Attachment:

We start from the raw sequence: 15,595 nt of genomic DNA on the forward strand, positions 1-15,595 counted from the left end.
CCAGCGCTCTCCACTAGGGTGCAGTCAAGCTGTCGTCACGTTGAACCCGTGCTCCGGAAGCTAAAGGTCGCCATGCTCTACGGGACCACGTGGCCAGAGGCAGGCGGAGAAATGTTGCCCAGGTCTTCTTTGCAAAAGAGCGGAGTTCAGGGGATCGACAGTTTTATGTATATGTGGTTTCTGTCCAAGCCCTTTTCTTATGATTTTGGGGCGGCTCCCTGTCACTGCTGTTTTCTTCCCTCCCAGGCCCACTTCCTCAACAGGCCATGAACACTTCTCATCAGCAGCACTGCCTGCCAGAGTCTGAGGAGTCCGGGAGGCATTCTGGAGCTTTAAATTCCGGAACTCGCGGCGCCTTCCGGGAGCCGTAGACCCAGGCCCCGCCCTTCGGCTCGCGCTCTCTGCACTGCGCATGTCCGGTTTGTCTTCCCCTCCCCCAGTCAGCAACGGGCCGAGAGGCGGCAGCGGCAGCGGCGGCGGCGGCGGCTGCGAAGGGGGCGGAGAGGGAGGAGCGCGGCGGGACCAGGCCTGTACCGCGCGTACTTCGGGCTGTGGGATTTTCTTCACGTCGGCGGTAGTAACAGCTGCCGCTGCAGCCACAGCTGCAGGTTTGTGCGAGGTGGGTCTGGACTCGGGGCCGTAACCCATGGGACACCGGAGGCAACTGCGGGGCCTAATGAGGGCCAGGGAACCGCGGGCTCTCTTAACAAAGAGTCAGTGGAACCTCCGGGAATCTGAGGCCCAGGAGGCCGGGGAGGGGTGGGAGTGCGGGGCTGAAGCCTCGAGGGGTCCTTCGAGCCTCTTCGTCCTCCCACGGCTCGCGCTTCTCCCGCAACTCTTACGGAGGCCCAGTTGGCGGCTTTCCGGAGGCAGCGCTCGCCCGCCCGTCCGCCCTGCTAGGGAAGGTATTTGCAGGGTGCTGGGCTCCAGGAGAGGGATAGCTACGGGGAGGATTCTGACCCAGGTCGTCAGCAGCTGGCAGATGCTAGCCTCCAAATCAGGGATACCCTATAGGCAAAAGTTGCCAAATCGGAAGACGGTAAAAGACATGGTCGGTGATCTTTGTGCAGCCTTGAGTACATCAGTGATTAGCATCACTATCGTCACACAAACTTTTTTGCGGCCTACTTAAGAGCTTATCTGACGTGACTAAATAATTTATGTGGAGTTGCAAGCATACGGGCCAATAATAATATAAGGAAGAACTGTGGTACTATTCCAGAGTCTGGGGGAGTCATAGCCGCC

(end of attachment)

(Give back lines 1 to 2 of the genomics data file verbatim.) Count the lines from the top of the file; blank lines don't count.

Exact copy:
We start from the raw sequence: 15,595 nt of genomic DNA on the forward strand, positions 1-15,595 counted from the left end.
CCAGCGCTCTCCACTAGGGTGCAGTCAAGCTGTCGTCACGTTGAACCCGTGCTCCGGAAGCTAAAGGTCGCCATGCTCTACGGGACCACGTGGCCAGAGGCAGGCGGAGAAATGTTGCCCAGGTCTTCTTTGCAAAAGAGCGGAGTTCAGGGGATCGACAGTTTTATGTATATGTGGTTTCTGTCCAAGCCCTTTTCTTATGATTTTGGGGCGGCTCCCTGTCACTGCTGTTTTCTTCCCTCCCAGGCCCACTTCCTCAACAGGCCATGAACACTTCTCATCAGCAGCACTGCCTGCCAGAGTCTGAGGAGTCCGGGAGGCATTCTGGAGCTTTAAATTCCGGAACTCGCGGCGCCTTCCGGGAGCCGTAGACCCAGGCCCCGCCCTTCGGCTCGCGCTCTCTGCACTGCGCATGTCCGGTTTGTCTTCCCCTCCCCCAGTCAGCAACGGGCCGAGAGGCGGCAGCGGCAGCGGCGGCGGCGGCGGCTGCGAAGGGGGCGGAGAGGGAGGAGCGCGGCGGGACCAGGCCTGTACCGCGCGTACTTCGGGCTGTGGGATTTTCTTCACGTCGGCGGTAGTAACAGCTGCCGCTGCAGCCACAGCTGCAGGTTTGTGCGAGGTGGGTCTGGACTCGGGGCCGTAACCCATGGGACACCGGAGGCAACTGCGGGGCCTAATGAGGGCCAGGGAACCGCGGGCTCTCTTAACAAAGAGTCAGTGGAACCTCCGGGAATCTGAGGCCCAGGAGGCCGGGGAGGGGTGGGAGTGCGGGGCTGAAGCCTCGAGGGGTCCTTCGAGCCTCTTCGTCCTCCCACGGCTCGCGCTTCTCCCGCAACTCTTACGGAGGCCCAGTTGGCGGCTTTCCGGAGGCAGCGCTCGCCCGCCCGTCCGCCCTGCTAGGGAAGGTATTTGCAGGGTGCTGGGCTCCAGGAGAGGGATAGCTACGGGGAGGATTCTGACCCAGGTCGTCAGCAGCTGGCAGATGCTAGCCTCCAAATCAGGGATACCCTATAGGCAAAAGTTGCCAAATCGGAAGACGGTAAAAGACATGGTCGGTGATCTTTGTGCAGCCTTGAGTACATCAGTGATTAGCATCACTATCGTCACACAAACTTTTTTGCGGCCTACTTAAGAGCTTATCTGACGTGACTAAATAATTTATGTGGAGTTGCAAGCATACGGGCCAATAATAATATAAGGAAGAACTGTGGTACTATTCCAGAGTCTGGGGGAGTCATAGCCGCC